Bravo! What a splendidly high-principled chap Hague suddenly seemed to be. And how swiftly he managed to get the ICC’s attention when he wanted to. But we didn’t hear Hague and his friends call for a reckoning with the psychopaths of the Israeli regime when they committed mega-atrocities against Gaza’s civilians just two years earlier. Instead they tinkered with our laws of universal jurisdiction to enable suspected war criminals to walk free. Gaddafi wasn’t welcome in London but the Foreign Office happily rolled out the red carpet for Tzipi Livni, Lieberman, Barak and Netanyahu, while Hague conducted the brass band.

Our foreign secretary rounded off his speech by saying:

There is no doubt where Britain stands: we are with those who say that international law is universal and that all nations are accountable to it… We are a country that believes in and upholds the Responsibility to Protect, and that is prepared to act to save lives – including through military action as a last resort. We actively support a rules-based international system… We pledge to recommit to the importance of fighting impunity for grave international crimes wherever they occur… We will be a robust supporter of the International Criminal Court in its investigations.

Trampled Palestinians dispossessed by a brutal military occupier and sitting among the smoking ruins of their homes, or eking out a squalid existence in their refugee camp, must have been impressed.

UK support for ICC “unswerving”

A year after Hague’s splendidly robust performance, a policy paper issued by the Foreign and Commonwealth Office, dated July 2013, hammered home the points he had made with these “key messages”:

  • Our support for international criminal justice and accountability is a fundamental element of our foreign policy.
  • Our support for the ICC as a court of last resort and the importance of its role when national courts have been unwilling or unable to deliver justice is unswerving.

The document also promised that the UK government would be “a powerful advocate of the ICC in all our diplomatic relations” and “encourage more states to ratify and accede to the Rome Statute… Widening the reach of the Court beyond the current 122 states parties will increase accountability and help challenge impunity.”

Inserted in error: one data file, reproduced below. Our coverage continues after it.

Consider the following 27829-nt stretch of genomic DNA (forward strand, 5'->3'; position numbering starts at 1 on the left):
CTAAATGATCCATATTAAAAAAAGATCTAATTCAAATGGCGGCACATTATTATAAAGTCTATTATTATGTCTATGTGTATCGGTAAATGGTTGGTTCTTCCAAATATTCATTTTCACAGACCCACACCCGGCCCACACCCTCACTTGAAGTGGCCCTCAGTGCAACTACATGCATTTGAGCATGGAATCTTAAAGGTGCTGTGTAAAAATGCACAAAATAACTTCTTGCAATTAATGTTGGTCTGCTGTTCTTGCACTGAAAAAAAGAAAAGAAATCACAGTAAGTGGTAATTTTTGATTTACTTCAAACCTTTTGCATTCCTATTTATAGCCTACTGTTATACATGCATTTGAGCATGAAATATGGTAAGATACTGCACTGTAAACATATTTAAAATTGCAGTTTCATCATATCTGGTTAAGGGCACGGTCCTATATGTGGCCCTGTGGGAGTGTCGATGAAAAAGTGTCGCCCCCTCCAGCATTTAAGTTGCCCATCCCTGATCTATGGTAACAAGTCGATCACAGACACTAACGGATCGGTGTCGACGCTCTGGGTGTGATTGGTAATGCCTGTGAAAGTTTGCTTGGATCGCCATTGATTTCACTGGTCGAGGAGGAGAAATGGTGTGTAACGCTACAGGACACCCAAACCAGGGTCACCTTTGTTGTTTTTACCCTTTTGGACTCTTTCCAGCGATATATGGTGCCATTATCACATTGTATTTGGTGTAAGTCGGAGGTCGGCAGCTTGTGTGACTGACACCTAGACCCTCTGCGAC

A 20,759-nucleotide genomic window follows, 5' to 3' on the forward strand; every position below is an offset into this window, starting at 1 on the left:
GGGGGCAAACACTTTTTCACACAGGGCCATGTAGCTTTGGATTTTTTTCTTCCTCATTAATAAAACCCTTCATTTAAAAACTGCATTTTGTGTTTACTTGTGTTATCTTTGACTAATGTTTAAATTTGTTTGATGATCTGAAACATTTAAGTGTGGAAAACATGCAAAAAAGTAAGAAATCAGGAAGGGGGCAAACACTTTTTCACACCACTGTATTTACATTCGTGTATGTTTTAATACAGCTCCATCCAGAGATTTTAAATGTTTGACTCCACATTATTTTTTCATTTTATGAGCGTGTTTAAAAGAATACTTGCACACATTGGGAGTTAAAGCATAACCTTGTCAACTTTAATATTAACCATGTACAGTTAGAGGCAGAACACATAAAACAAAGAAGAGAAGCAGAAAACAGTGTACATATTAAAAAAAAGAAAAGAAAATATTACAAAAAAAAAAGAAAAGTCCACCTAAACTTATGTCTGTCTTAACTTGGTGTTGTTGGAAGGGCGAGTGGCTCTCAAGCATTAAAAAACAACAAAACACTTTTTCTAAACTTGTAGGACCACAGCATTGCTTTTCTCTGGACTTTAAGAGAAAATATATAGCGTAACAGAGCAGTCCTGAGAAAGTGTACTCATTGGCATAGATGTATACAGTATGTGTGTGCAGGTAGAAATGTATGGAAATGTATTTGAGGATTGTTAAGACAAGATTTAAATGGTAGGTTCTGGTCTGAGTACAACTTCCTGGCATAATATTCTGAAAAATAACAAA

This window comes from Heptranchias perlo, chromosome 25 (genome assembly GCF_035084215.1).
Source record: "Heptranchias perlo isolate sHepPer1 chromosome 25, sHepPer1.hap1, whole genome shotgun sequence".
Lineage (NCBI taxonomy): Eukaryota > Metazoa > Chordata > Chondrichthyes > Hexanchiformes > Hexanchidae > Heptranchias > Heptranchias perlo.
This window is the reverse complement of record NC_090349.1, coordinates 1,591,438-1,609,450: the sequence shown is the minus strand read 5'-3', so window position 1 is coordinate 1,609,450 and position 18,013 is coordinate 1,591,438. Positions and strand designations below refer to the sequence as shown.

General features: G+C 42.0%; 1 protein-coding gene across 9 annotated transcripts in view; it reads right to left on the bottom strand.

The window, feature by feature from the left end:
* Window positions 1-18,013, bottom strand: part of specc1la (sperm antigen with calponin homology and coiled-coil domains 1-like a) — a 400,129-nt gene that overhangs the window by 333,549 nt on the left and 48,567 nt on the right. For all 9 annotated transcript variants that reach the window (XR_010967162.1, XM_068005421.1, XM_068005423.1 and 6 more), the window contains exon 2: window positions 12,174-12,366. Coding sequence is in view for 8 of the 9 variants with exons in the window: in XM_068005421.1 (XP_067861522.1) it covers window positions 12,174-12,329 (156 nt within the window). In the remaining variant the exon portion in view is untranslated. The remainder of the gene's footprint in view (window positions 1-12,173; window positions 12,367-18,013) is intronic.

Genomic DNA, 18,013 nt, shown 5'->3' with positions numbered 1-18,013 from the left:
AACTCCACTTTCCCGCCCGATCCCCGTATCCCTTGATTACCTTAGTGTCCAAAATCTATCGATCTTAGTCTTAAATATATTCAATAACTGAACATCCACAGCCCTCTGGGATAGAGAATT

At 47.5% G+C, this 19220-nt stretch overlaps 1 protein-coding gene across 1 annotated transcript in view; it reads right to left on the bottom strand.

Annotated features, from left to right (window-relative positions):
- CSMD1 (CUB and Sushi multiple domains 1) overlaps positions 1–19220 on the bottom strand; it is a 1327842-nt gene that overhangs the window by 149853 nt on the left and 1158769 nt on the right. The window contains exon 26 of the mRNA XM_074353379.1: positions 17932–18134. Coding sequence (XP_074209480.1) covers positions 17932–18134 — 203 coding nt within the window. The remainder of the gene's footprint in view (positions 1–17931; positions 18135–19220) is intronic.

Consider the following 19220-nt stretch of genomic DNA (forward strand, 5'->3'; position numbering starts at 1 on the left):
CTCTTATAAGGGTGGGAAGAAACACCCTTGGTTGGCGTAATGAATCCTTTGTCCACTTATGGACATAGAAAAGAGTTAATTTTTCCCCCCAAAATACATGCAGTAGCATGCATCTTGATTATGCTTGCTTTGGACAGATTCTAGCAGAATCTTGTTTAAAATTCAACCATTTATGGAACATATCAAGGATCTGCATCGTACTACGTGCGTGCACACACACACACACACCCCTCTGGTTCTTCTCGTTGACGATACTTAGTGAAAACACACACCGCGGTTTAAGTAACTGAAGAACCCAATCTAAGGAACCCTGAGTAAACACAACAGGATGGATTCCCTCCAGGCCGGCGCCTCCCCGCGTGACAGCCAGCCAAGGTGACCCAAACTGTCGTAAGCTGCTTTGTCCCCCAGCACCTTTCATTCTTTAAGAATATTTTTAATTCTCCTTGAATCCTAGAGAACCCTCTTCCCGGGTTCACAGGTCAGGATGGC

And if nations didn’t play ball, the British government would consider mechanisms “to enforce cooperation and to take effective action against those who fail to cooperate”.

What, including Israel?

Heavens, no. Although the Foreign Office says: “Our support for the ICC is unswerving,” Agent Cameron, Britain’s prime minister, has said: “Our support for Israel… is unshakable.” The two opposing positions, unshakable and unswerving, are hopelessly incompatible. And in this case unshakable trumps unswerving. Sorry folks, international justice automatically switches off when it comes to Israel’s war crimes.

Every state should join the ICC – except Palestine?

In a masterly critique, analyst Dr David Morrison exposes Hague’s dishonesty. The occupying power in Palestine – Israel – has long been committing acts that Britain regards as illegal. “Our position on Israeli settlements in the occupied Palestinian territories is clear: they are illegal under international law, an obstacle to peace and make a two-state solution harder to achieve,” states the FCO’s website.

Not just illegal, settlement building is actually a war crime under the Rome Statute. “It involves the occupying power transferring some of its own civilian population to the territory it occupies,” explains Dr Morrison. “And under Article 8.2(b)(viii) of the Rome Statute the transfer, directly or indirectly, by the occupying power of parts of its own civilian population into the territory it occupies is a war crime.”